Chinese authorities have handed down court sentences to 76 people over anti-Chinese riots last year in the Tibetan capital Lhasa, state-run Xinhua news agency reported on Wednesday.
The information was announced by a top Tibetan official during a Tuesday news conference in Lhasa, Xinhua said, and marked an increase from a previous total of 55 reported by the agency.
The report, which quoted Baema Cewang, vice chairman of the standing committee of region's rubber-stamp legislature, gave no other details on the sentences.
Anti-China unrest erupted in Lhasa on March 14 and spread to Tibetan-populated regions around the country.
Tibet's government-in-exile said more than 200 Tibetans were killed and about 1,000 hurt in a subsequent Chinese crackdown, figures disputed by Beijing.
Tibetan rights groups have said thousands may have been arrested.
China has reported killing one Tibetan "insurgent" and says "rioters" were responsible for 21 deaths.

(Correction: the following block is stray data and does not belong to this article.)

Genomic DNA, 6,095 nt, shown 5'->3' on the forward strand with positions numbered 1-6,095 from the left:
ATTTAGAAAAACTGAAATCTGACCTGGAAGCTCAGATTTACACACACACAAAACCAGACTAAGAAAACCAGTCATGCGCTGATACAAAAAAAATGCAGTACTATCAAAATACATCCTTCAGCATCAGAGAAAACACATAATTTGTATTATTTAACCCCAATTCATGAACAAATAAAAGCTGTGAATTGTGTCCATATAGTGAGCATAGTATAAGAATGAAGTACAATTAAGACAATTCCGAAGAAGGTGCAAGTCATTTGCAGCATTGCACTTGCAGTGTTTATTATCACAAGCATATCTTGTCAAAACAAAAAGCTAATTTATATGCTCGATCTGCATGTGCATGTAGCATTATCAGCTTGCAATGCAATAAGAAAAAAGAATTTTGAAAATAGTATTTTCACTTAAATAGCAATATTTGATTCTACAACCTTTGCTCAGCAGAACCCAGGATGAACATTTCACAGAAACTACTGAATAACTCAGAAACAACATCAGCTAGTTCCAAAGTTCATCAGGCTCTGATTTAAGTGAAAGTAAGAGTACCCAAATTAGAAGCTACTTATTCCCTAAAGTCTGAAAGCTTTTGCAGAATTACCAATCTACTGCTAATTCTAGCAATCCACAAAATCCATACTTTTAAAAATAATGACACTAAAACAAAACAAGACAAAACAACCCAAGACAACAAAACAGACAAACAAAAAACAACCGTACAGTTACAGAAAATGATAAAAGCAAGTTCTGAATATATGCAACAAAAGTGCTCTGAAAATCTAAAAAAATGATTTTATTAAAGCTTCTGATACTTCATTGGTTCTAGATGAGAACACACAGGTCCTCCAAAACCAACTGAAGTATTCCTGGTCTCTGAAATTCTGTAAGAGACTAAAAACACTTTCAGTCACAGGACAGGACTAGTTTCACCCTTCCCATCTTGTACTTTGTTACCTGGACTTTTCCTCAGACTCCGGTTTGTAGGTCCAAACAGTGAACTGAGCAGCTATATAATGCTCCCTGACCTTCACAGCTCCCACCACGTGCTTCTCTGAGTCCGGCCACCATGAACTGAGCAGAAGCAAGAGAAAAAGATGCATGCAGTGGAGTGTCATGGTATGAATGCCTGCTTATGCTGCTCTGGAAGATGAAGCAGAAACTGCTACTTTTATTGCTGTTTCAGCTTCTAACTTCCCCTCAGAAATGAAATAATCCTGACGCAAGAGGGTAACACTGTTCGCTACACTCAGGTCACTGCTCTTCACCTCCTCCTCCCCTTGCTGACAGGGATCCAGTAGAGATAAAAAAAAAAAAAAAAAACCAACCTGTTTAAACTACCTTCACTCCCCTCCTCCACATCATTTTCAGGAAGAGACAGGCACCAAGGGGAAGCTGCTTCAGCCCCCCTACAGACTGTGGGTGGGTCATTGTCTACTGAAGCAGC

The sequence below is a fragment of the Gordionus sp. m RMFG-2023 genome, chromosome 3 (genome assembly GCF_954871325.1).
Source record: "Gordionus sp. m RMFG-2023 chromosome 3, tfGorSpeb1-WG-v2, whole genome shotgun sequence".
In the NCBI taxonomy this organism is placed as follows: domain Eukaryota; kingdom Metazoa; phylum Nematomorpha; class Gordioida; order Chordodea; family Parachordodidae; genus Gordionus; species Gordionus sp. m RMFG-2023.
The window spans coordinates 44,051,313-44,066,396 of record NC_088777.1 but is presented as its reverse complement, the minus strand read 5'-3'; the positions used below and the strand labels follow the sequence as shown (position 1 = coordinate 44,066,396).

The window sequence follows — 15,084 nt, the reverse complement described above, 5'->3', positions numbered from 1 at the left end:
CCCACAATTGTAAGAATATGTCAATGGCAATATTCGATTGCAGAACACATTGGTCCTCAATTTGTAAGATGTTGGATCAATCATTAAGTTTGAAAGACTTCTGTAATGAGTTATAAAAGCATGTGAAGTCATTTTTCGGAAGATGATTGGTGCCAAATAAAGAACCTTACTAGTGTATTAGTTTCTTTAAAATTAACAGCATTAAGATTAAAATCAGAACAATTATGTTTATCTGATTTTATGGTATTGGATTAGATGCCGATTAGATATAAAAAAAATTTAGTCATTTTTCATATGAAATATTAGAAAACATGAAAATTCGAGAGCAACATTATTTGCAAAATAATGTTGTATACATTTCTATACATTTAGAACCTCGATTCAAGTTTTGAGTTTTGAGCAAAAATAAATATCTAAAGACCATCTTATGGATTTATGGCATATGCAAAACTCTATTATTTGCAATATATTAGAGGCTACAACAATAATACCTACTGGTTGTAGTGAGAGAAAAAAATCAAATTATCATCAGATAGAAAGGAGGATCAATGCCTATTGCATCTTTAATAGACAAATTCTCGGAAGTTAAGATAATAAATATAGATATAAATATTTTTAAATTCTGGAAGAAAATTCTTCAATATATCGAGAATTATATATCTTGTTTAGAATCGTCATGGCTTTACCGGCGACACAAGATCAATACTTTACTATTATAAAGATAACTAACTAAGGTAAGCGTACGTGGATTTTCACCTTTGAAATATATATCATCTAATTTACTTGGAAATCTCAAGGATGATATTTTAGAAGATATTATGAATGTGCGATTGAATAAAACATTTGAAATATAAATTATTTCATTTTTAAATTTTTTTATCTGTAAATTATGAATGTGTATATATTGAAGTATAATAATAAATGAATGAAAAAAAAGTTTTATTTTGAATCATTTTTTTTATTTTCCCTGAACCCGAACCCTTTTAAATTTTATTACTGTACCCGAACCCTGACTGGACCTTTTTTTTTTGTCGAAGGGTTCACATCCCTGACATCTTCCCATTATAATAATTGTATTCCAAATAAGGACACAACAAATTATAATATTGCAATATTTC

The sentencing figures were released as China conducted a rare and tightly controlled tour of the region for foreign media ahead of the anniversary of last year's violence.
However, the tour has excluded several major international news organisations, including AFP.
Xinhua has previously reported that up to 30 people had been convicted of arson, robbery, disrupting public order and attacking government offices, among other crimes.
Their sentences ranged from three years to life, it said.
Chinese troops entered the devoutly Buddhist region in 1950 to "liberate" it from feudal rule, according to Beijing, but Chinese control remains widely unpopular.